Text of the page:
Imported medicines account for c.70% of Ukrainian pharmaceutical market. However, local producers have been steadily increasing their share from 24% in 2008 to 29% in 2011. It was mainly due to higher demand for cheaper substitutes produced by local manufacturers.
The chemical industry is a large consumer of oil,
natural gas and electricity, that are widely used
as an energy and feedstock input. Unfortunately,
Ukraine does not have enough energy resources and
therefore has to import oil and natural gas from Russia
and Central Asia.
Cost of natural gas constitutes circa 70% of ammonia and nitrogen fertilizers cost. In addition, oil and natural gas constitute almost two thirds of petrochemical manufacturing costs. Therefore, increases in prices of energy resources have significant impact on the chemical industry.
In 2011 Ukrainian fertilizers production was not so dependent from prices of Russian natural gas, as 4 out of 6 fertilizers producers, owned by Dmitro Firtash Group DF, imported lower priced gas from Turkmenistan.
Another Ukrainian fertilizer producer Dniproazot (Dniprodzerzhynsk), during 2011 was using much cheaper Ukrainian natural gas, bought directly from UkrNafta.
Fertilizer production in Ukraine is represented by
nitrogenous, potash, and phosphate fertilizers. The
basis of Ukrainian chemical industry is nitrogen companies
that produce ammonia and mineral fertilizers.
The production of nitrogenous fertilizers is based on ammonia as a raw stock, which in turn is produced of natural gas. Unfortunately, Ukrainian proven natural gas reserves are limited and it is exported mainly from Russia and Central Asia. Nevertheless, there is now interest in prospecting for shale gas in the Ukrainian portion of the Black Sea.
After Ukrainian nitrogen enterprises consolidated their assets (4 out of 6 fertilizers producers in Ukraine are owned by Dmytro Firtash’s DF Group), they managed to increase their production from 20% of capacity to 110%, and were able to recapture 30% of the domestic market from Russian competitors.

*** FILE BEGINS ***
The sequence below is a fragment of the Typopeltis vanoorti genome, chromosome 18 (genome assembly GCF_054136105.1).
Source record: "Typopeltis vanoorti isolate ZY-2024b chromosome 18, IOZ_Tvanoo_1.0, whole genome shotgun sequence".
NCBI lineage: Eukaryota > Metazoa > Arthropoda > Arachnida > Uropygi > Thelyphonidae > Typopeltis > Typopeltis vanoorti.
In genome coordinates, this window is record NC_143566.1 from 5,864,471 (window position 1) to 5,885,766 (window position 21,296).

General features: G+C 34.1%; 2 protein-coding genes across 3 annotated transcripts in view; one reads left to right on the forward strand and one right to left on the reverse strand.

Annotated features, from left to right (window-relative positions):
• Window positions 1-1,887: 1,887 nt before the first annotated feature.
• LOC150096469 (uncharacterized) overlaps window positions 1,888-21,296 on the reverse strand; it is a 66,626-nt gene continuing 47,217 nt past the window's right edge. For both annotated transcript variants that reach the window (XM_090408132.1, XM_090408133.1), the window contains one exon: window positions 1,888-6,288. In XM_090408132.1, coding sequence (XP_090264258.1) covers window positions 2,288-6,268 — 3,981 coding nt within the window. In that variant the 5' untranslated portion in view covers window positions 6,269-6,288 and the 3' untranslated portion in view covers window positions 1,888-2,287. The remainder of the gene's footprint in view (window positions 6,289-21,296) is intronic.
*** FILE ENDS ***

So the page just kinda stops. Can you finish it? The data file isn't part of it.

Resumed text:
Polymer materials are key import products of Ukrainian
This sector of chemical industry is believed to be a very promising area by some experts. Ukrainian businessman Dmytro Firtash, who controls four out of six nitrogen enterprises in the country intends to invest USD 2.8 bn over five years in developing petrochemical production.
Many foreign experts consider, Ukrainian market
of cardboard and paper products a prospective one
from the point of view of investments and real profitability.
Cardboard production in January grew by 80.1%, to 20,000 t, including an 81.6% rise in container board, to 11.470 t and a 78.2% rise in box cardboard, to 8,530 t.
Paper output grew by 3.6%, to 6,180 t. The mill boosted toilet paper output by 27.1% in January 2011, to 28 m rolls.
According to the association, cardboard boxes production in January in Ukraine rose by 19.1%, to 53.23 million m2, while paper and cardboard output soared by 45.2%, to 74,500 t.
Among the problems that pulp, paper, and cardboard producers face is first of all the problem of raw stock supplies for paper and cardboard manufacturing. The problem is not new, and its solution is to create a pulp manufacturing enterprise in Ukraine. Thus, today the primary task is to support development of the secondary raw stock market – that is, the market of scrap paper.
There is no PET production in Ukraine and in the nearest future, building of new production lines in Ukraine is not expected. Therefore, in 2011 Ukraine was a Irshannet importer of PET granulate. The country imported more than 300,000 m tons of polyvinyl chloride (unmixed) and PET in total through 2011.
Other chemical production in Ukraine includes: pharmaceutical
production, production of soap, washing
and surface-active organic matters, paint & varnish
materials production, production of photo and cinema
articles, tires, etc.